Sexton is seen as the modern model of the confessional poet. Maxine Kumin described Sexton’s work: “She wrote openly about menstruation, abortion, masturbation, incest, adultery, and drug addiction at a time when the proprieties embraced none of these as proper topics for poetry.”[13]


THE AUTHOR OF THE JESUS PAPERS SPEAKS

In my dream
I milked a cow,
the terrible udder
like a great rubber lily
sweated in my fingers
and as I yanked,
waiting for the moon juice,
waiting for the white mother,
blood spurted from it
and covered me with shame.
Then God spoke to me and said:
People say only good things about Christmas.
If they want to say something bad,
they whisper.
So I went to the well and drew a baby
out of the hollow water.
Then God spoke to me and said:
Here. Take this gingerbread lady
and put her in your oven.
When the cow gives blood
and the Christ is born
we must all eat sacrifices.
We must all eat beautiful women.

Anne Sexton  from The Book of Folly 1972
 

 
the girls i knew in high school were all enamoured with Sylvia. and i must admit i was some what smitten. but there was this teacher of English. she did not debate but rather exposed the rare woman genius the all too common crucifixion the dark stronger than the bright, the strength to take control in a time in a place where all is only waiting around food feeding on food attracted like horseflies to tenderness. the time was she said now and so the time was and so she said it was therefore it would be now and never any other time but. – pd lyons

all photos C. pd lyons photography.

boomerz by pd lyons


Boomerz

I live only in memory
The day to day does not inspire me
I only want to sit here think about what used to be.

Here only in my own home.
Locked doors, paid taxes, insurance policies, protect me.
TV,  petrol chemicals, nourish me.

People not like me outrage me.

There is New Snow (one from the old notes) by pd lyons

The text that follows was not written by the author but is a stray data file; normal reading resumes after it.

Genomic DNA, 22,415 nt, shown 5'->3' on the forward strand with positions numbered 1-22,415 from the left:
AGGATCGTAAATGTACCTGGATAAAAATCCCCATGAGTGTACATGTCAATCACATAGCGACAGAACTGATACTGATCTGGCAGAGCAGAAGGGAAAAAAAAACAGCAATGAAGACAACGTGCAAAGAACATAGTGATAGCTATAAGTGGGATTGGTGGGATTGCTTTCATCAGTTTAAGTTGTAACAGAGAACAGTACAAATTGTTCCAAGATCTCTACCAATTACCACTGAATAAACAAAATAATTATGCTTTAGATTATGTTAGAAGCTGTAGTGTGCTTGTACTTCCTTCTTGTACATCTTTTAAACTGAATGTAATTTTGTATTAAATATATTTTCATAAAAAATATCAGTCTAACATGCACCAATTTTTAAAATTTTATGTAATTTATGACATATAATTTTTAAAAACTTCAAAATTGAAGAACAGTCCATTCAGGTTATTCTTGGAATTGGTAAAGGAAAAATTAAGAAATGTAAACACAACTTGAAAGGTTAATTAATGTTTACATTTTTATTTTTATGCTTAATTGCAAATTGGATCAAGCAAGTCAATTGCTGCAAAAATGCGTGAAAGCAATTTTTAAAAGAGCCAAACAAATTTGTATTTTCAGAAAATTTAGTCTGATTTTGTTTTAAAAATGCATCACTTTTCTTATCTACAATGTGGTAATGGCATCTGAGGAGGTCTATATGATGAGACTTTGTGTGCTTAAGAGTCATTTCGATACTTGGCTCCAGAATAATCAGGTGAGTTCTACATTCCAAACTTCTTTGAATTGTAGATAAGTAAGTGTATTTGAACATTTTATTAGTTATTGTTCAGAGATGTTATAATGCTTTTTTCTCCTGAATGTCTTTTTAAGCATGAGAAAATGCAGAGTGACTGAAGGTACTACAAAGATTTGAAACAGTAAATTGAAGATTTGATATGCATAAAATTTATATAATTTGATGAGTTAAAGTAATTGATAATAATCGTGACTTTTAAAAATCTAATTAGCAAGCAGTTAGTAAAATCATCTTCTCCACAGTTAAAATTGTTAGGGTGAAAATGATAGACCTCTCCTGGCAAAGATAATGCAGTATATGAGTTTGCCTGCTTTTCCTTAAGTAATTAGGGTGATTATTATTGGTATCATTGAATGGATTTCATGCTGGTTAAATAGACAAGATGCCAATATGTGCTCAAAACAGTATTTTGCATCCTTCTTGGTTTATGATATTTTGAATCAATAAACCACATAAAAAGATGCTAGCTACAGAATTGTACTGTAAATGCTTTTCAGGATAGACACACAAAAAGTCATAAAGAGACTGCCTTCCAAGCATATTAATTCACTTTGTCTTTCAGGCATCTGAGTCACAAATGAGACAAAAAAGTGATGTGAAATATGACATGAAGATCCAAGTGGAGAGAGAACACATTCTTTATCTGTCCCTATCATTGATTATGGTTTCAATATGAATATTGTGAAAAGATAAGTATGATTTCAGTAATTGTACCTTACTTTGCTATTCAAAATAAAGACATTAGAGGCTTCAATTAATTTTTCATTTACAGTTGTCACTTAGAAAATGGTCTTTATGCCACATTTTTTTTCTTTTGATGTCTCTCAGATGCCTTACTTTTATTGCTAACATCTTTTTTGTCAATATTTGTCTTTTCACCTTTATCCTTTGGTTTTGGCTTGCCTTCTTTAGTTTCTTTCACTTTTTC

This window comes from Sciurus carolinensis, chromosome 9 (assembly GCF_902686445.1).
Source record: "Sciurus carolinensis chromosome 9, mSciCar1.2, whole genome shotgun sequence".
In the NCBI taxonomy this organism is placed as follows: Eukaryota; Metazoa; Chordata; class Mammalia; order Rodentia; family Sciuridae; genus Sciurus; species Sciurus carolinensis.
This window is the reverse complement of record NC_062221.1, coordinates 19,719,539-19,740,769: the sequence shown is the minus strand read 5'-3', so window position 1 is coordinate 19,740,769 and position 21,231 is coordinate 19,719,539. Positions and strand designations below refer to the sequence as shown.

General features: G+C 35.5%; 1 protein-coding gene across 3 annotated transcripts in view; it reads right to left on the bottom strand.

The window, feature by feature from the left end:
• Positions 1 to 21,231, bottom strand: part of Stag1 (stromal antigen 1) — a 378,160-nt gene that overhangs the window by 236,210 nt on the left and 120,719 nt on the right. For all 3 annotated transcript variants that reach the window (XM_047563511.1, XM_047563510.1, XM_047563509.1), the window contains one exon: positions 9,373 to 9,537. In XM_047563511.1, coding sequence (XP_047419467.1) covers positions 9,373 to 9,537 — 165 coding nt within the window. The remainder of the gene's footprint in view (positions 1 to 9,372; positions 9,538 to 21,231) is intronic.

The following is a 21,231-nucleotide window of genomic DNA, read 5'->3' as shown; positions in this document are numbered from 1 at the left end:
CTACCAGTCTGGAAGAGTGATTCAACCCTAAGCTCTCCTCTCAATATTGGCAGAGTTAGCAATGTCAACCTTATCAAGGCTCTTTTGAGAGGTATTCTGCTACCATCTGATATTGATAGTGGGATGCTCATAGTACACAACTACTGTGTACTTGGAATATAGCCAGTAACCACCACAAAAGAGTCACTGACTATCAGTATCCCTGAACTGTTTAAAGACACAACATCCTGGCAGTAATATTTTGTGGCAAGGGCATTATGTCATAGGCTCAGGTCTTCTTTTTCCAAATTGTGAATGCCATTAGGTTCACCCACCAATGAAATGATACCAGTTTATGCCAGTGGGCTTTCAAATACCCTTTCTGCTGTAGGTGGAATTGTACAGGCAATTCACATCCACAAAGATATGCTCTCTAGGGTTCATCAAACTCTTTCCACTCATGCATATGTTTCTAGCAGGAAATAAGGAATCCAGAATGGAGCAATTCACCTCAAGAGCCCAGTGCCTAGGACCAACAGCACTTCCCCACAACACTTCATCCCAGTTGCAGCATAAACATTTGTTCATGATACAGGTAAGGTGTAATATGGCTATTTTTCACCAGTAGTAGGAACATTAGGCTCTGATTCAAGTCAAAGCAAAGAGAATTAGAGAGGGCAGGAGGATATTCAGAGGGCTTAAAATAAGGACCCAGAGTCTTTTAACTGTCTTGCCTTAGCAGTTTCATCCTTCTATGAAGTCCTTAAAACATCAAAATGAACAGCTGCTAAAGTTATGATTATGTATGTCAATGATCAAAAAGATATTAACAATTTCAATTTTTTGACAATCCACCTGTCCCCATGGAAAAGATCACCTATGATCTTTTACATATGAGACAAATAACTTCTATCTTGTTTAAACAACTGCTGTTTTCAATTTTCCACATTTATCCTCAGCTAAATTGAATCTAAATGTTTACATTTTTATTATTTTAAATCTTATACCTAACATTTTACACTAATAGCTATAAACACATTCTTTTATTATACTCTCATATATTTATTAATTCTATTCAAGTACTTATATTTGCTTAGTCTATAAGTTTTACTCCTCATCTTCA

So of course over the years I’ve ended up with a collection of a fair few note books. lately I’ve been combing through them for forgotten gems. So here with a light edit is this one. As for the quality of its gem-iness, well I leave that up to you the reader. cheers.

mix media by morgan lyons

mix media by morgan lyons

There is New Snow

someone has spilled oats on the walk way.

from the stairway I watch below

crows with snow in contrast floating 

when my heart is soft enough to weep

then I will call you

when angels fall without escape

then they will think of us

when all the secrets of our lives revealed

then they will be as blue as they were hidden 

when you know everything that you somehow never knew

then you will know the sound of my soft heart calling you

Until then not wanting anything

all I need fits into the pockets of this coat.

I would abandon all other cities for this never to call you anything but by your long-ago name the one your mother whispered once all sea spray hidden away from anyone else but me. 


(so a ruff work in progress what do you think?)

 

To wake from sleep with neutral angels

Cross weeping waters   Opiate lilies

Rolled tobacco   Porcelain skin

~

I give out money, paper money for free.

 Answer: Because you are sitting on the streets I was born into this world on.

 

I pass from them streets like loose wrappers

cobbled stones lost mythologies; strangers foreign even to my self.

But  could if I want sift sea salt stolen dreams.  Camera fantastic songs.

 Long meandering trails to and from siren spiralling stairs.

 A better life only in theory because I would give up all other cities for this.

 

To wake from sleep with nameless angels

Cross weeping water smugglers

Beggar a hazy sun dry enough for a nod.

~

Soft we talk knowing no tomorrows. 

your head rests on my shoulder. Safe from all clack and clatter,

from hard shelters, rough searchers, mingling watery blood sucked ones.

Only respite from the past, we drift.

 

I tell you stories of cities abandoned long ago

Where warmth was free. Where angels had names

Where heroes would rescue even you.

Asleep without being asleep, your head on my shoulder.

I don’t move when tenderly

You pooch my pockets

 find something worth taking.

 Let you have it

 not moving while you leave

Blue jean Jimmy by PD Lyons Poetry re The Wind Cries Mary by #Hendrix


 

 

 

 

 

 

 

 

 

 

Smoke Sat leaning
 

Head across

Your Mary knees

Said no one ever played this song for you

 

This then

was before empty blue tomorrows

 

This then

was everything possible

No blue but the sky for reaching

 

This then

was every wide-open 

breath fled after you

 

All Now ,

is left.

Only ghosts, the past.

Only here, Wishing smoke.

And how can anything be created besides memory?

Ever altering

Ever moving memory

Like love

Like our wide-open kisses

Like our smoky Jimmy

Playing Mary.